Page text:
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More About Dr. Mark Nelson

Dr. Mark Nelson is a founding member and Chairman of the Institute of Ecotechnics (UK/USA) which consults to innovative field projects in challenging biomes around the world. Such projects include the world city project, the October Gallery or the ocean biome project, the R.V Heraclitus. Nelson’s research includes closed ecological systems, ecological engineering, restoration of damaged ecosystems and wastewater recycling. He was Direction of Space and Environmental Applications for Biosphere 2, and a member of the eight-person ‘Biospherian’ crew for the first two-year closure of the experiment, 1991-1993. His latest book, Pushing our Limits: Insights from Biosphere 2, tells of his experiences and lessons learned during his experimental enclosure. He is also the author of The Wastewater Gardener: Preserving our Planet One Flush at a Time, and Life Under Glass: The Inside Story of Biosphere 2 (with Abigail Alling & Sally Silverstone).

More About Sir Ghillean Prance

Sir Ghillean Prance FRS PPLS has conducted 39 expeditions to study the Amazon flora. He is a former Director of  Kew Royal Botanic Gardens, author of 24 books and monographs and extensive papers on the taxonomy of tropical plants, ethnobotany, and conservation. He was involved with the development of rainforest biomes at Biosphere 2 and at the Eden Project. Most recently, he worked at co-editor of the landmark academic volume, Ethnopharmacologic Search for Psychoactive Drugs: 50 Years of Research.

 

Polymath John Allen Interview in Mousse Magazine

Polymath John Allen Interview in Mousse Magazine

“The Search for a Unique, Non-repeatable Experience”

Interview with John P. Allen, Kathelin Gray & Hans-Ulrich Obrist featured in Mousse

John P. Allen, author, poet, and visionary inventor of the Biosphere 2 project talks with director, writer and curator, Hans-Ulrich Obrist in an interview featured in the Italian contemporary art magazine Mousse. The full interview can be read in Mousse 57, February-March 2017.

Within the interview, Obrist sets out to unravel the foundational epiphanies that served as the springboard for the conceptualisation of Biosphere 2. Further discussing the major ideas, philosophies and great thinkers that filled Allen with the inspiration that fed into this milestone project. The primary epiphany being Allen’s realisation “that humanity is part of the biosphere and the biosphere is the dominant overall unity that comprises everything.”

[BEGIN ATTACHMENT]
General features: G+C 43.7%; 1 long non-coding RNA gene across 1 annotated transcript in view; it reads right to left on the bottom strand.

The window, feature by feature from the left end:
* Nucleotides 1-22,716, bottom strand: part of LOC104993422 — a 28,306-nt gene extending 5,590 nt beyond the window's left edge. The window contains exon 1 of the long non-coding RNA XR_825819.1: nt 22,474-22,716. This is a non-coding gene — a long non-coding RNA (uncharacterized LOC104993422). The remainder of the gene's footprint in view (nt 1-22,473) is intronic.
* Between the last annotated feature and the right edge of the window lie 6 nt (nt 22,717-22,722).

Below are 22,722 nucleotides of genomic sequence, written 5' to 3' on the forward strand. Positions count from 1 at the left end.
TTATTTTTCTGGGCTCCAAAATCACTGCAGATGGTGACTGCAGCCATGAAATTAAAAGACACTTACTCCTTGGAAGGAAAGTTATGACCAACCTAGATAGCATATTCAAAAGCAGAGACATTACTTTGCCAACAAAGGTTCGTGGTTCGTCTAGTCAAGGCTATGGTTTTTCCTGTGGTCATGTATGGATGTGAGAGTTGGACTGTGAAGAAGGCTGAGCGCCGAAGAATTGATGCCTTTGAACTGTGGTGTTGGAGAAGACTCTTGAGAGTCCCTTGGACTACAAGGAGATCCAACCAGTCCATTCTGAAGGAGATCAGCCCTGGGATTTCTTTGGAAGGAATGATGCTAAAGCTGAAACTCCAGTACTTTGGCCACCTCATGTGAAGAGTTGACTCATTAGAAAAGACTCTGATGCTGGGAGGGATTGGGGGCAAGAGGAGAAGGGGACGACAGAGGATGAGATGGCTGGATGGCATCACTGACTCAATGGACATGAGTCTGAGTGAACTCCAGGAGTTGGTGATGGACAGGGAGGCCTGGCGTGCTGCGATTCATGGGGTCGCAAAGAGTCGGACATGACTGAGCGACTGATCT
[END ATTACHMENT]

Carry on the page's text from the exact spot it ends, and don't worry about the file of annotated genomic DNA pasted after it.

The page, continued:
Me and the Biospheres: A Memoir by the Inventor of Biosphere 2

In today’s world, where the problems of climate change, pollution and ecological destruction become ever more pressing, we often tend to forget about the things which have already and are still being done for the environment, in attempts to align man with the natural world.

For those wishing to learn more about John Allen, his singular life, and the field of Biospherics, we recommend checking his definitive autobiography and memoir: Me and the Biospheres; A Memoir by the Inventor of Biosphere 2. Me and the Biospheres is a fervent call to reawaken to the blessing of our beautiful home, Biosphere 1, the Earth.

More About John P. Allen (nom de plume Johnny Dolphin)

John ‘Dolphin’ Allen is an Oklahoma-born author, poet, playwright, engineer and metallurgist who invented, envisioned, and co-founded the Biosphere 2 project. Biosphere 2 was the world’s largest laboratory for global ecology, comprising of a series of airtight chambers making up a closed life systems ecological unit where eight people took up an experimental residence for 2 years in order to better understand how to live sustainably within a closed system.

Allen also conceived and co-founded nine other projects around the world, pioneering in sustainable co-evolutionary development. He is currently Chairman of the Institute of Ecotechnics (IE) Corporation. IE is an International Non-Governmental Organisation which owns and operates innovative sustainable ecological projects in different biomes worldwide such as the R.V. Heraclitus, or Las Casas de la Selva, among many others.

A Miraculous Conversation: John Allen and Hans Ulrich Obrist

A Miraculous Conversation: John Allen and Hans Ulrich Obrist

Let’s begin with the beginning… that’s how this captivating conversation between two remarkable minds begins. As part of the Serpentine Gallery’s 2016 Miracle Marathon, Hans Ulrich Obrist speaks with John Allen and goes directly to the source of his life-changing epiphany about the biosphere.

[su_vimeo url=”https://vimeo.com/186148609″]

For a fifteen minute conversation, these two cover a lot of ground. From discussing Benoit Mandelbrot’s epiphany about fractals to Albert Hoffman’s discovery of LSD, John tells Hans about how he began understanding the biosphere through his discovery of humanity. When we understand that humanity is part of the biosphere, we understand that we are part of the overall unity of all the kingdoms of life.

According to Allen, the study of biospherics forms a separate line of planetary evolution. Biospherics studies the systems of the earth that support and include life. Buckminster Fuller influenced John to consider life from the perspective of total systems. Allen was inspired by Fuller to use synergy in bringing together technics, or advanced technology, with biospherics. The result was Biosphere 2, which made a model of the Earth’s biosphere (or Biosphere 1).